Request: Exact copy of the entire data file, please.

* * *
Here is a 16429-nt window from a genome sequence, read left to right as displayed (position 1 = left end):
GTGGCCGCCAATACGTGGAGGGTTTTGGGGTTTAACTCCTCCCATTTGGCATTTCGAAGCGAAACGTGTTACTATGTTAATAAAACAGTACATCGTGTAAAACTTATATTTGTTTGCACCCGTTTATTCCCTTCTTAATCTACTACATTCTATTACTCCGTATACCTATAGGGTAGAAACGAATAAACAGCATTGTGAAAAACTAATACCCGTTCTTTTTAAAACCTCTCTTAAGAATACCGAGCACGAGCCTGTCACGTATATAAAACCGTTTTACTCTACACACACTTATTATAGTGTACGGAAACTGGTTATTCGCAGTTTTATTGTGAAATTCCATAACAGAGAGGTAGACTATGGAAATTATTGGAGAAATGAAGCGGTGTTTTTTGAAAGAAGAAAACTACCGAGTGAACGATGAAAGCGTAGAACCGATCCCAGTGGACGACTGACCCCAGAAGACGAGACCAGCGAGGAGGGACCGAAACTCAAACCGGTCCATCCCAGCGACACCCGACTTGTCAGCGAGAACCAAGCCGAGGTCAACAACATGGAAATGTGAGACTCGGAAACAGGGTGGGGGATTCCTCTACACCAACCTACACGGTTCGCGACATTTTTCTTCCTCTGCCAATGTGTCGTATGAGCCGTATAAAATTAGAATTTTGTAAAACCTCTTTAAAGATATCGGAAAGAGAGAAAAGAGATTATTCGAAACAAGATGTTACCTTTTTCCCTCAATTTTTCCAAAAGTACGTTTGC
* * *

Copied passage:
Here is a 16429-nt window from a genome sequence, read left to right as displayed (position 1 = left end):
GTGGCCGCCAATACGTGGAGGGTTTTGGGGTTTAACTCCTCCCATTTGGCATTTCGAAGCGAAACGTGTTACTATGTTAATAAAACAGTACATCGTGTAAAACTTATATTTGTTTGCACCCGTTTATTCCCTTCTTAATCTACTACATTCTATTACTCCGTATACCTATAGGGTAGAAACGAATAAACAGCATTGTGAAAAACTAATACCCGTTCTTTTTAAAACCTCTCTTAAGAATACCGAGCACGAGCCTGTCACGTATATAAAACCGTTTTACTCTACACACACTTATTATAGTGTACGGAAACTGGTTATTCGCAGTTTTATTGTGAAATTCCATAACAGAGAGGTAGACTATGGAAATTATTGGAGAAATGAAGCGGTGTTTTTTGAAAGAAGAAAACTACCGAGTGAACGATGAAAGCGTAGAACCGATCCCAGTGGACGACTGACCCCAGAAGACGAGACCAGCGAGGAGGGACCGAAACTCAAACCGGTCCATCCCAGCGACACCCGACTTGTCAGCGAGAACCAAGCCGAGGTCAACAACATGGAAATGTGAGACTCGGAAACAGGGTGGGGGATTCCTCTACACCAACCTACACGGTTCGCGACATTTTTCTTCCTCTGCCAATGTGTCGTATGAGCCGTATAAAATTAGAATTTTGTAAAACCTCTTTAAAGATATCGGAAAGAGAGAAAAGAGATTATTCGAAACAAGATGTTACCTTTTTCCCTCAATTTTTCCAAAAGTACGTTTGC